"By that time, they could very clearly have just called a press conference and used their own platform and set it straight. And then wait for the next parliamentary sitting and also put it on parliamentary record," she added.
When asked about Mr Singh's assertion that it was up to Ms Khan to correct her statement, Dr Koh said: "She needed to set the record straight, but she couldn't take three months about it, and certainly not lie again."
"If she couldn't do it in a timely manner, and yet go on to reiterate the untruth, then how is that reasonable anymore?" Dr Koh asked.
"So I think that the Committee of Privileges is going to take this very seriously ... They will probably issue a penalty, even if they waive it, they have to make a statement that such behaviour is not acceptable."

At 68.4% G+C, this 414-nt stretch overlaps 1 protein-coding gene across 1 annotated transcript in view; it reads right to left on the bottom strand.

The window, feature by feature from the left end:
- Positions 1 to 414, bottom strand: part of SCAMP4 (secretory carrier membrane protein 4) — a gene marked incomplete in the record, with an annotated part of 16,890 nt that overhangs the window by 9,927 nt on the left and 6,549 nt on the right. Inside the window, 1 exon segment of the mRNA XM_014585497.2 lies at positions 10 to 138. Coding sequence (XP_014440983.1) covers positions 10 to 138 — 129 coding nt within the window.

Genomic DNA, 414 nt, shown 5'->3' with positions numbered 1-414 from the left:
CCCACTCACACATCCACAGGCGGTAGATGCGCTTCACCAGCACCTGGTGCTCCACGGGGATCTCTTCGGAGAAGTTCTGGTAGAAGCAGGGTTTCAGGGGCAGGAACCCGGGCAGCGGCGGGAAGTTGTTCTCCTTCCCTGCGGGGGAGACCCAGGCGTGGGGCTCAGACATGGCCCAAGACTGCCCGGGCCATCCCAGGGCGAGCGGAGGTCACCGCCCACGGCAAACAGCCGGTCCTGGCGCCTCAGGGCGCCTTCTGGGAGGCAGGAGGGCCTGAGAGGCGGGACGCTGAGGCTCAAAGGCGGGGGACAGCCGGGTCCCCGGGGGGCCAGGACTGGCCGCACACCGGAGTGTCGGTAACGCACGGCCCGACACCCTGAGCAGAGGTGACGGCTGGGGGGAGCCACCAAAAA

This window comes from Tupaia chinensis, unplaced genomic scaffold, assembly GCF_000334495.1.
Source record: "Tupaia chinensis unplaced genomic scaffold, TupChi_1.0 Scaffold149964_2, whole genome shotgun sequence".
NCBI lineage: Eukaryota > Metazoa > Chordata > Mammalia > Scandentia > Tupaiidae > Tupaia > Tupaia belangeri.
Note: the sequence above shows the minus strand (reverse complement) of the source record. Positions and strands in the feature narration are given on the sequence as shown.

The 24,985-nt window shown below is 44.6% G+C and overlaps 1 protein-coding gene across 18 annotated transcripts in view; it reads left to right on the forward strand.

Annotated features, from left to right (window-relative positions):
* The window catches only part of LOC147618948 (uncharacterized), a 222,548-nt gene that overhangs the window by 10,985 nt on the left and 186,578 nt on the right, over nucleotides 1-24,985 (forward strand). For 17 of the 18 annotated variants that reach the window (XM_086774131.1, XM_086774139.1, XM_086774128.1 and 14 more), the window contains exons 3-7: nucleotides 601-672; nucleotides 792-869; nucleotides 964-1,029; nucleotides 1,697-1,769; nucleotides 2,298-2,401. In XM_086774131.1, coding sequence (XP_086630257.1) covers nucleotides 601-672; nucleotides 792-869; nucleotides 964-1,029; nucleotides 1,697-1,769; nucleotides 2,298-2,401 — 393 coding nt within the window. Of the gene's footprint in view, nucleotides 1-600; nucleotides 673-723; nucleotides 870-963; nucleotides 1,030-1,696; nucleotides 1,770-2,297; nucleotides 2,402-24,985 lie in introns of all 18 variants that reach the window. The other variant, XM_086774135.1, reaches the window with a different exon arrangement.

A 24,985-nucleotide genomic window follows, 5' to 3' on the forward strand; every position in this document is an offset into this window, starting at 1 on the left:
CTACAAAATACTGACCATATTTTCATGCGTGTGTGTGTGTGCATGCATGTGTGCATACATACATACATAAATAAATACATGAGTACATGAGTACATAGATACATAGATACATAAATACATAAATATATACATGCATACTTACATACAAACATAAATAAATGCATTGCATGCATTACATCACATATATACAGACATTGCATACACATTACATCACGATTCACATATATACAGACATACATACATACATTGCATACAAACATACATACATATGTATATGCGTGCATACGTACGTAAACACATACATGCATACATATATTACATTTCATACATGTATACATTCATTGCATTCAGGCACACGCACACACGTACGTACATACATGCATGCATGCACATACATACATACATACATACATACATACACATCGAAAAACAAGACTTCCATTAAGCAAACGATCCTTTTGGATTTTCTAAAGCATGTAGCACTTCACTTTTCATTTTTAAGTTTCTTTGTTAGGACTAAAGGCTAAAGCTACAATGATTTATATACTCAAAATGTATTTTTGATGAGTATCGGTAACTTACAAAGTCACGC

Ms Khan was referred to the Committee of Privilege on Nov 1 for breach of parliamentary privilege. The committee will continue to look into the complaint against Ms Khan, the Office of the Clerk of Parliament said on Dec 1 after her resignation.
"THREE MONTHS IS NO BIG DEAL"
Assoc Prof Singh disagreed that WP should have revealed Ms Khan's untruth immediately after party leaders knew about it.
He told CNA on Friday that "each political party has got its own process of managing issues like this".
"Ms Khan did not act fast, she acted a bit late. But to me, three months is no big deal," he said.
"I think the sexual assault part needed to be managed at the family level. All this requires time," he added.
"She was ill, then how to deal at a family level that she had been assaulted before ... I think Pritam would have seen the bigger picture and said 'okay', but I think after November that was it."